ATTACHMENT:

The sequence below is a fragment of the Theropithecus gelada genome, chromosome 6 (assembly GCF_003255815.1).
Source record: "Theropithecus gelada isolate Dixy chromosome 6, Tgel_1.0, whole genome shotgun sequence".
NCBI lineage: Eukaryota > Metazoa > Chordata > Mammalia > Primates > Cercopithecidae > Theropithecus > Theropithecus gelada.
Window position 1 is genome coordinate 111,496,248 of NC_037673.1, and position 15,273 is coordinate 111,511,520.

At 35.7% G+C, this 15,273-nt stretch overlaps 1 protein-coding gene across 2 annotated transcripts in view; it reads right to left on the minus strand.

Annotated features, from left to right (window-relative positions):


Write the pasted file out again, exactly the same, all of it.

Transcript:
The sequence below is a fragment of the Theropithecus gelada genome, chromosome 6 (assembly GCF_003255815.1).
Source record: "Theropithecus gelada isolate Dixy chromosome 6, Tgel_1.0, whole genome shotgun sequence".
NCBI lineage: Eukaryota > Metazoa > Chordata > Mammalia > Primates > Cercopithecidae > Theropithecus > Theropithecus gelada.
Window position 1 is genome coordinate 111,496,248 of NC_037673.1, and position 15,273 is coordinate 111,511,520.

At 35.7% G+C, this 15,273-nt stretch overlaps 1 protein-coding gene across 2 annotated transcripts in view; it reads right to left on the minus strand.

Annotated features, from left to right (window-relative positions):